Most of us know it is difficult to watch your calorie intakes when you eat out. What seems healthy can often blow your calorie budget: salads that are 1000 calories or more, a chicken sandwich has the highest calorie count of any sandwich on the McDonald’s menu, etc.
In an effort to make health-conscious eating out more feasible, regulations have been in the works for years now to require restaurants with more than 20 locations to label their menus with calorie information. Seems great, right?
That took a slight setback recently. Recently, a bill was passed in the U.S. House of Representatives delaying the deadline for restaurants to have this information until May 2017. Bad news, right?
I actually have mixed feelings on this. Having spoken with some players involved in getting this information ready, it is more complicated than you might think. Easy examples are frozen yogurt shops or pizza places. Toppings will change the info for each pizza. That is a lot of information to try and fit onto menu boards.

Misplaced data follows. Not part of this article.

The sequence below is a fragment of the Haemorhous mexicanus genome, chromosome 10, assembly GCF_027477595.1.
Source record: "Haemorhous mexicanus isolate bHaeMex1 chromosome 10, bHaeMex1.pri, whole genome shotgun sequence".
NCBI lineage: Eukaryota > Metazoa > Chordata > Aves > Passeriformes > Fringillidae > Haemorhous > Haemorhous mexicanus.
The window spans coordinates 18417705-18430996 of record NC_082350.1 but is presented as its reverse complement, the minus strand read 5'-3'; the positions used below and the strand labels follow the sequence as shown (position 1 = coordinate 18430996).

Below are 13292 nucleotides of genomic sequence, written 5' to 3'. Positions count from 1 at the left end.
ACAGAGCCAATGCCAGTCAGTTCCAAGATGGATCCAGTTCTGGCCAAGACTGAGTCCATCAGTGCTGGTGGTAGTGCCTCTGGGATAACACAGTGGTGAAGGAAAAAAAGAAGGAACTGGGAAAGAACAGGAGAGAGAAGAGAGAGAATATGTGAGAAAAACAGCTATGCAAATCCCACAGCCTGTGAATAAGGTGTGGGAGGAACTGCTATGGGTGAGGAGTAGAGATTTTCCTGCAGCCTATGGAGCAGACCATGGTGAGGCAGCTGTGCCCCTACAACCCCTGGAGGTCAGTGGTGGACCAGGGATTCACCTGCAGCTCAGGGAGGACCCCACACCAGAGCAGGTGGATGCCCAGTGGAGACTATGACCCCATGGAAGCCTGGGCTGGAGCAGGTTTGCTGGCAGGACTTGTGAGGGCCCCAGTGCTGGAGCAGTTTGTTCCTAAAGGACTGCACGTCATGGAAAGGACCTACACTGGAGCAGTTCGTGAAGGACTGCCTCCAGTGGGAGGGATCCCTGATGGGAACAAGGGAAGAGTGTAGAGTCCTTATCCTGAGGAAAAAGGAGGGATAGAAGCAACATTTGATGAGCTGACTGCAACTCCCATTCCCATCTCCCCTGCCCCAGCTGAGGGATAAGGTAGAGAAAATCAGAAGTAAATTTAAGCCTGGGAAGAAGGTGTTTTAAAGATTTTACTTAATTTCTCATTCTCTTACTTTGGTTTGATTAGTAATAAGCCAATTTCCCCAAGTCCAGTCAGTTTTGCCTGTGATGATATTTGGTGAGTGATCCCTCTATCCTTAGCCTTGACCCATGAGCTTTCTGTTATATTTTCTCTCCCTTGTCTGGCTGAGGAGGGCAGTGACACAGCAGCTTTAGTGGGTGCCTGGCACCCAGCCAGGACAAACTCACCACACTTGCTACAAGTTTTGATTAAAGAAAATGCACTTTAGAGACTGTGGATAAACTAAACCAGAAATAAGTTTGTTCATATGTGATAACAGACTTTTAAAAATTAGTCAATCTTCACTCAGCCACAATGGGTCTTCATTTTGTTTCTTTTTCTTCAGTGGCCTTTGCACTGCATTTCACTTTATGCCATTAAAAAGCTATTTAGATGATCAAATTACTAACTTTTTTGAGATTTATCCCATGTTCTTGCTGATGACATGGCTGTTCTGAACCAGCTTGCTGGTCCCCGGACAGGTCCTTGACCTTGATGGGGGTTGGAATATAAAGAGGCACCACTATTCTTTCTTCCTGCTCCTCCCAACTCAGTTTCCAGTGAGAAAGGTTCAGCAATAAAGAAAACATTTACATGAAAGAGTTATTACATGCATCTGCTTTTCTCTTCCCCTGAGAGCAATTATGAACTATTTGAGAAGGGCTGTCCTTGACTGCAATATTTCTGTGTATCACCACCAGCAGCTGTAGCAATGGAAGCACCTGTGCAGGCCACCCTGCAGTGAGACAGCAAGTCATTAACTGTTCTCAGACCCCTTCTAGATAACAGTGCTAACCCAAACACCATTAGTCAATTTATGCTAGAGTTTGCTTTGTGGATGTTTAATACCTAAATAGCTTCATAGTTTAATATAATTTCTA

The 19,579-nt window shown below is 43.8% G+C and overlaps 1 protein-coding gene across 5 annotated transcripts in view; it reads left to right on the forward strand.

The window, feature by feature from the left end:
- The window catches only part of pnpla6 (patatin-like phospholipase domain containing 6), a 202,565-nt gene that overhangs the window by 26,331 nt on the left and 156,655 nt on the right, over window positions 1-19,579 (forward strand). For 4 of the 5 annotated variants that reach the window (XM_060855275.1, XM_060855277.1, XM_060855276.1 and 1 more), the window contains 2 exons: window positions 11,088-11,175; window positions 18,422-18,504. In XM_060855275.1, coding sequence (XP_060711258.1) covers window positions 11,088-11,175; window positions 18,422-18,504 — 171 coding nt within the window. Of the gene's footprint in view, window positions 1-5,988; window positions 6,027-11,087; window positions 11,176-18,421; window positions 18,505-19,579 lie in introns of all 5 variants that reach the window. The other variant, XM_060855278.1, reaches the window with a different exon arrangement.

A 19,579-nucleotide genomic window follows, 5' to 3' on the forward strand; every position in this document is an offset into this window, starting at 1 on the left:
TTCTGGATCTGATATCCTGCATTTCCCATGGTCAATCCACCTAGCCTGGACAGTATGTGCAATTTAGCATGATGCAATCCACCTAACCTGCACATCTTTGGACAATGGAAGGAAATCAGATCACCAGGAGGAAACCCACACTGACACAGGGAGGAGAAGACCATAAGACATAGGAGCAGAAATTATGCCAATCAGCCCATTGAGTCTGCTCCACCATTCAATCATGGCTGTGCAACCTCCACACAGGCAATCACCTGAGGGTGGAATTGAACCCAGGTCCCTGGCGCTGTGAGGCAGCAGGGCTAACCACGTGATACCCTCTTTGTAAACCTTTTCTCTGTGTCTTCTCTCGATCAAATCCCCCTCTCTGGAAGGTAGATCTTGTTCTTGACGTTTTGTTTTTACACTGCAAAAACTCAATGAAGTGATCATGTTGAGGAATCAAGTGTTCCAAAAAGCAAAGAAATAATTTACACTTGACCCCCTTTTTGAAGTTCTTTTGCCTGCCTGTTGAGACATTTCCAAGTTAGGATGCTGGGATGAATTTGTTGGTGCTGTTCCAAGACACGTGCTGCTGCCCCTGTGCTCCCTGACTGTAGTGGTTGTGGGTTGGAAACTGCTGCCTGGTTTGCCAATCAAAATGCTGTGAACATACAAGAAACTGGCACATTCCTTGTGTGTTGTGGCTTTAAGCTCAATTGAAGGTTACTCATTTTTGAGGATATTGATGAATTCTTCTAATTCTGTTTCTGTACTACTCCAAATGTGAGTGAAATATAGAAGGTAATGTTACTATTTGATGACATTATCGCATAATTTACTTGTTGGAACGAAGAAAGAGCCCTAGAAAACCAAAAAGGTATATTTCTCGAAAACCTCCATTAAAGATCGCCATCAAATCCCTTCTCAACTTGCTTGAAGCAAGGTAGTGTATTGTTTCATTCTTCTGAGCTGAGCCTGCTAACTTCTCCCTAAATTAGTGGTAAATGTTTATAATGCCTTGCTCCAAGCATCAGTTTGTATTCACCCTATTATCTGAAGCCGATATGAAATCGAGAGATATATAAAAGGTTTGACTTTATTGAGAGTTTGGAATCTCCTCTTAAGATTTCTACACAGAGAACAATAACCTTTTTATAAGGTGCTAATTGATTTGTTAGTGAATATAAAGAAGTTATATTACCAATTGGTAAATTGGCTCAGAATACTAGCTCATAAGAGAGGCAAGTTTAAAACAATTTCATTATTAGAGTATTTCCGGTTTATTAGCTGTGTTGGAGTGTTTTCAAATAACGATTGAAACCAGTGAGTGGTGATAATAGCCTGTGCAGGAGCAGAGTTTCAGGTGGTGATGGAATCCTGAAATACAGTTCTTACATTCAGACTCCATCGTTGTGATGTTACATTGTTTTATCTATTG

I recently saw this solution at Chipotle:
I’ll be honest. While I’m generally a fan of the menu labeling, this solution seems fairly unhelpful. A 500 calorie range with no specifics on what makes you at the bottom or top of that range is basically useless.
All in all, I think this is an important reminder that all regulations require a lot of nuance and to not be overly critical of either side. Each side has valid points.
What do you think of this regulation and it’s postponement? Let me know in the comments section!